Kimberly Spice —
Ginny Allen has loved riding motorcycles for years with not one accident to date and she attributes her success through her diligence in education.
“I’m knocking on wood right now,” Allen told The Bulletin. “I’ve never had an accident. I work, live and drive in Downtown Toronto all the time. My strong belief is that it’s not the motorcycle that’s dangerous it’s the rider.
I can see a whole lot of reasons that these accidents are happening out there from people getting far too powerful motorcycles, to them not getting the proper training, to drinking and riding. Just about half of accidents are single vehicle accidents.”
Allen has been interested in driving everything, but because her family was cautious with regards to her safety, she did not have the opportunity to ride a bike until she left home, and once she did obtain her licence, she kept it a secret for five years.
While taking her motorcycle preparation course to get her full M licence, she was recruited by the training organization becoming an instructor in 2003. She quickly realized that for things to be done the way she wanted, she should have her own school.
“I moved up the ranks and became the top person at the school,” said Allen. “I left for another school and then I thought I’m going to do this myself and have my own school. If people have the proper knowledge and skills they can be safe but if they don’t get it then there are problems.”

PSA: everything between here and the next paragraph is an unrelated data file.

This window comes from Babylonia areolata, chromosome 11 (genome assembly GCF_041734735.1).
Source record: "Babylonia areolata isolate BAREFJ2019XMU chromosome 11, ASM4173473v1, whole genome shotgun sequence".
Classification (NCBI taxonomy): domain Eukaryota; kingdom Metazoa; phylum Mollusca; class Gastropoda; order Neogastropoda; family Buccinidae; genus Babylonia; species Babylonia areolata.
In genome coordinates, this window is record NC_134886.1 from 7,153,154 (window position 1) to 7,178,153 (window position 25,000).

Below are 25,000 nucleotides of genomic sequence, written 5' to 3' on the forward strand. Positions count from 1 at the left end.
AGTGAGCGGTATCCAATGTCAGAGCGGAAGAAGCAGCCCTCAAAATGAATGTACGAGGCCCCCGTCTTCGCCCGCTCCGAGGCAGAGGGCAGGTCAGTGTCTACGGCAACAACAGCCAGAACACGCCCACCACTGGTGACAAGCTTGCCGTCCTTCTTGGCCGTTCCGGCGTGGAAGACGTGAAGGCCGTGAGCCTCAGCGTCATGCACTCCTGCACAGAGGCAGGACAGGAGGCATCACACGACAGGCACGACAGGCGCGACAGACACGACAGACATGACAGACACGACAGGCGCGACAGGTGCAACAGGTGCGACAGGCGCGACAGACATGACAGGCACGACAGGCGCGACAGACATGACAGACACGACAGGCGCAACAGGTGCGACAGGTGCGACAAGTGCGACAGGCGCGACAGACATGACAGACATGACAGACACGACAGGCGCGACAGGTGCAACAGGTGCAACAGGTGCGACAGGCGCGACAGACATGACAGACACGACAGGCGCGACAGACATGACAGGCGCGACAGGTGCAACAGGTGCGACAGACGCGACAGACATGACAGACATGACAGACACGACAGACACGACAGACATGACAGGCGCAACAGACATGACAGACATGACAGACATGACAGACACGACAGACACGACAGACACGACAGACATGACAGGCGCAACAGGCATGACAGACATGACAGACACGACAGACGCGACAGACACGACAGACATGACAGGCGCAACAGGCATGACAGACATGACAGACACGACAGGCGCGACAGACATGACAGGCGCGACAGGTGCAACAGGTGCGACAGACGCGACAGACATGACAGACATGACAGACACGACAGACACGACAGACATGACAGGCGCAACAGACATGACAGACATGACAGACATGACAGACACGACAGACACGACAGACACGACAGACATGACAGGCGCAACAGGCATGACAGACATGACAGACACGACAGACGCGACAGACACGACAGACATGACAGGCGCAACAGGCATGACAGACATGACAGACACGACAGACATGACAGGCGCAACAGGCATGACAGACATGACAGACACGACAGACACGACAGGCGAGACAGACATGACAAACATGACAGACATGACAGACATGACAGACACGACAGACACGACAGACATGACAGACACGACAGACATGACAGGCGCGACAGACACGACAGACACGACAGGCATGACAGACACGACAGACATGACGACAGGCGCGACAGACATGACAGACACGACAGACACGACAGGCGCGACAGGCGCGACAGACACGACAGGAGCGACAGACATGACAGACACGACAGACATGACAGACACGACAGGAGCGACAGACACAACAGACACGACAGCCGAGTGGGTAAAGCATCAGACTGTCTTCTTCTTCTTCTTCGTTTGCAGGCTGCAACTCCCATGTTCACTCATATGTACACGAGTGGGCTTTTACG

Consulting people about her business idea provided little support but it brought Allen to a point where she had to make a firm decision.
The result was to forge ahead with her motorcycle training school. She started with a curriculum that took two years to write.
The next step was Ministry of Transportation approval, which was successful after a lot of red tape, and finally launched her business in 2013.
Learning to ride is open to a wide demographic, one thing she finds as one of the most enjoyable aspects.
“It’s so wonderful about the world of motorcycling,” stated Allen. “It cuts through the demographic and that’s one thing I love about my job and teaching people to ride.”
Although every trip has been fun and exciting Allen’s most memorable time was in 2014 when Ontario Tourism hired Allen to be part of their campaign of learning to ride a bike in a year. She travelled though Ontario with a couple being followed by a camera crew.
This educational, not-for-profit, business provides a complete learning environment to produce safe and responsible motorcycle drivers in the community as well as outside of Toronto.
Allen, single and in her 30s, also believes strongly in adopting rescue animals and currently owns a golden retriever Poppy, who she adopted on Remembrance Day, and three cats referring to her residence as the Animal House.
Acting—plus being a writer and a comedian—is another passion. Since the start of her school this has been put on the back burner, but she plans on going back to the stage this coming winter.
The Queen and Bathurst resident also works for The Ministry of Transportation Ontario (MTO) and Drive Test working as a trainer to their examiners.
For more information about Allen’s motorcycle training school visit to motorsoul.ca. Classes start beginning of April, weather permitting.